A Fish Tale
Most of what Ferguson presents can be taken at face value and filed away in our collective collector brains. It’s reliable and verifiable information presented in an easily digestible and interesting narrative style.
One topic, however, warrants serious caution. And it’s something that has bothered us since we first read the book and continues to nag at us today.
This topic is a theory, centrally important to Ferguson’s narrative but only briefly touched upon, having to do with a possible explanation of the disappearance of the 1804-dated dollars struck in 1804.
While there’s no smoking gun that proves or disproves the existence of said coins, no 1804 dollar business strikes have ever surfaced. This led Newman and Bressett to believe that if any silver dollars were actually struck in 1804, they would have carried the date “1803”.
In the 19th century, however, less formal research was conducted into the topic, and various books and newspapers columns throughout the years spun a yarn about the disappearance of the coin. These accounts were usually published in close proximity with the highly publicized public offering of an 1804 dollar proof, such as the one Dexter purchased in 1885 for a record price.
As the story goes, the United States government, at war with the Barbary pirates since the beginning of the Jefferson Administration, paid a sum of $60,000 in tribute (or ransom) to free captured Americans held as prisoners in Tripoli. The mission took place in early 1805, but there’s no evidence as to what form of money the mission carried for the purpose. Maybe they were 1804 dollars, or 1803 dollars struck in 1804, or maybe they were neither of these coins. It could have been worn Mexican coins for all we know.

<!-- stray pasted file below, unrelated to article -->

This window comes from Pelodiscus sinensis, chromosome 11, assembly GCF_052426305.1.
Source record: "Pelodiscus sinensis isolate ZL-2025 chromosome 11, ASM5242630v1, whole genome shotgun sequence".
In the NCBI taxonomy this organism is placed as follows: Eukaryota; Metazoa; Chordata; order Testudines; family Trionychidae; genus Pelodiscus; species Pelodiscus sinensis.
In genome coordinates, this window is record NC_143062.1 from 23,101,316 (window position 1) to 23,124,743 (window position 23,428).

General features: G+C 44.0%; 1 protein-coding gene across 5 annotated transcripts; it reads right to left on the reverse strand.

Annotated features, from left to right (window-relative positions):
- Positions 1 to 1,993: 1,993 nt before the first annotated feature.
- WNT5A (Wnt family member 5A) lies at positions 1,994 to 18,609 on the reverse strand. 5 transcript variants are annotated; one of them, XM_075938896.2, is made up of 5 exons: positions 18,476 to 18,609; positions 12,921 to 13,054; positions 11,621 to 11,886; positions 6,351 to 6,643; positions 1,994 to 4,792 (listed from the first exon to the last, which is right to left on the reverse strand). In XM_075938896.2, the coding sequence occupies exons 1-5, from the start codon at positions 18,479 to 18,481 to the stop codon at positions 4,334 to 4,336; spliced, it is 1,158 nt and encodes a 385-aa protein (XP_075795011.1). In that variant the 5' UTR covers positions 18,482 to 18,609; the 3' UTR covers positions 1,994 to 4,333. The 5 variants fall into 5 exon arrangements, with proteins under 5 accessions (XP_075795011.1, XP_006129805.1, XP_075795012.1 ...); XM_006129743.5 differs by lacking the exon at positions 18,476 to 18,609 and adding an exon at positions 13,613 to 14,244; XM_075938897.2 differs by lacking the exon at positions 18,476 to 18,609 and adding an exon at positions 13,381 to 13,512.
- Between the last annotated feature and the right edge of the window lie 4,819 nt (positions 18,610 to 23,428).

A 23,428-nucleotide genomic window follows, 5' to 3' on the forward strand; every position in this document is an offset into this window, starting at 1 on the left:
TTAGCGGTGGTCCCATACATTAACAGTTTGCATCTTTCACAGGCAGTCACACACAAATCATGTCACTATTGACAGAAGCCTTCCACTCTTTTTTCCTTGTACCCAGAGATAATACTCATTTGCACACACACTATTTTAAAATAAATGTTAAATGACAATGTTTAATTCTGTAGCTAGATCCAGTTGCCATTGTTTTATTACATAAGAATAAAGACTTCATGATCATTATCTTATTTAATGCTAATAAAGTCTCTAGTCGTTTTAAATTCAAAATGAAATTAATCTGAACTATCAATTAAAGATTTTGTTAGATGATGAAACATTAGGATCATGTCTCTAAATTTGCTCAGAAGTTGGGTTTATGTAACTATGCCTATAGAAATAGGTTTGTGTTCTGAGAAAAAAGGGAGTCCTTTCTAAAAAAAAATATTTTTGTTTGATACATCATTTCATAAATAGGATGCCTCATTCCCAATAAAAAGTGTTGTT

What is clear is that Dexter believed this story. He had a piece of art commissioned that told of the expedition in great detail. A book written in 1883 by Ivan C. Michels, Ph.D., may have been the source, Ferguson points out.
Still, there’s little evidence presented to support the theory, but not for a lack of trying, Ferguson explained to us.
Then why include it? Without solid evidence to support it, the tightly knit yarn about Dexter and the 1804 dollar reveals a loose string.
“Joel Orosz, who wrote the forward, told me I had to tamp it down,” Ferguson told us, “otherwise he wouldn’t have written the forward. But the facts are there, the mission did take place and significant payments were made. How they were made, I don’t know.”
Ferguson hopes that by including the story it will stir the interest of someone with more access to historical records than he was able to unearth. He also feels that prior researchers refused to accept the possibility that 1804 dollars might have been struck in 1804.
If this theory turns out to be right, it would be big news. But the story of those coins, if they existed, is not the story of the Dexter dollar and its 14 known siblings. Those coins belong to a different age.
The Dollar of 1804: The U.S. Mint’s Hidden Secret (…as revealed by the true story of the “Dexter Dollar,” The King of American Coins)
by Mark Ferguson
286 Pages. Self Published (Numisma Publishing, LLC). $29.95.
You can order the book at www.1804Dollar.com.
Charles Morgan is a member of the American Numismatic Association, the American Numismatic Society, the Numismatic Literary Guild, Central States Numismatic Society, and the Richmond Coin Club. Hubert Walker is a member of the American Numismatic Association and the Numismatic Literary Guild. Together, they have written numerous articles for publication online and in print, including two 2013 NLG award-winning articles for CoinWeek.com.
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© April 2014 COINWeek.com, LLC.